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Killing Pablo

I had assumed Mark Bowden’s Killing Pablo would focus on the clandestine U.S. goons hunting down Pablo Escabar. It did, partly, and of course we all love reading about the extra-legal international escapades of the United States of America. But Bowden dedicated the far greater and more interesting portion of his book to the Colombians.

This part was deeply unsettling. Not the fact of the violence, necessarily, but the image of a society that could not respond to it. Dismantle a lab? He kills five cops. Arrest him? He sets of a car bomb. Indict him? He kills the public prosecutor. Bring him to trial? He kills the judge, the next judge, and the next judge’s family. Then he gets acquitted. This all gave me bad dreams.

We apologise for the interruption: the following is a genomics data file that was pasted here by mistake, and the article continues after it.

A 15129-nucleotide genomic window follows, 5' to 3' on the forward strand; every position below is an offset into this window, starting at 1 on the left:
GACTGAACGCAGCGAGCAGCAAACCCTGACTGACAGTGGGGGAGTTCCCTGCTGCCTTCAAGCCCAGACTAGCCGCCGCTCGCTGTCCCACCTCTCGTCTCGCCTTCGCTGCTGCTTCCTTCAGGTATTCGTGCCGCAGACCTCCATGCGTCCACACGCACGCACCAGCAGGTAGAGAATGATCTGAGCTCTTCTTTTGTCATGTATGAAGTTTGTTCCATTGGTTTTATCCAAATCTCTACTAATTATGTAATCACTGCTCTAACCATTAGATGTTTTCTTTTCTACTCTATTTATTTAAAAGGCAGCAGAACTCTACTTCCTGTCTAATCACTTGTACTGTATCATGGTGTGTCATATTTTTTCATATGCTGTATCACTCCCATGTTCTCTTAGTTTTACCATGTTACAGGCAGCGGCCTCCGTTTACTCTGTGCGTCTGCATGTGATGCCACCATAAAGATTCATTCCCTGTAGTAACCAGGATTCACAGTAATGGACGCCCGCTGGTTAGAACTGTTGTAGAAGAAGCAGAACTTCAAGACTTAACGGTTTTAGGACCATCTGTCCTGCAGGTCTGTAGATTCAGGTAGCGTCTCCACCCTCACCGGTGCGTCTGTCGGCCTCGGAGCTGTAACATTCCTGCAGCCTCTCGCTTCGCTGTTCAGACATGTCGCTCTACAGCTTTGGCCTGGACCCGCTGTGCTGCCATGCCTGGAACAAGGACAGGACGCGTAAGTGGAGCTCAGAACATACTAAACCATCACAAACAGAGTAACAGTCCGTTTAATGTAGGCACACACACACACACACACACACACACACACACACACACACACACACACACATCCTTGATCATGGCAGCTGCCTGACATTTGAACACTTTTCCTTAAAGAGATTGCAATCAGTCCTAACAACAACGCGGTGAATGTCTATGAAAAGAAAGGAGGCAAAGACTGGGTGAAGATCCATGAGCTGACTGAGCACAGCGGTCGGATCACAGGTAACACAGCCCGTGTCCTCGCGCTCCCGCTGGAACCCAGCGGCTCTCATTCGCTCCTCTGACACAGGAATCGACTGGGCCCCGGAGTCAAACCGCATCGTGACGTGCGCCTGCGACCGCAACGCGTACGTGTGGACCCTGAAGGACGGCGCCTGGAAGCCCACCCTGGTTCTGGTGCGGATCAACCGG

In the end, the only way to stop a guy like Pablo was to use his tactics against him – that is, go vigilante, burn his stuff, and kill all his associates, including family members. The irony in the whole thing (irony?) is that Pablo never would have become so powerful if he didn’t have so much money, and the source of that money – extremely lucrative cocaine smuggling – was made possible by U.S. anti-drug policy.

Oh, and cocaine prices haven’t really gone up in 20 years (PDF). Meanwhile, the body count has.

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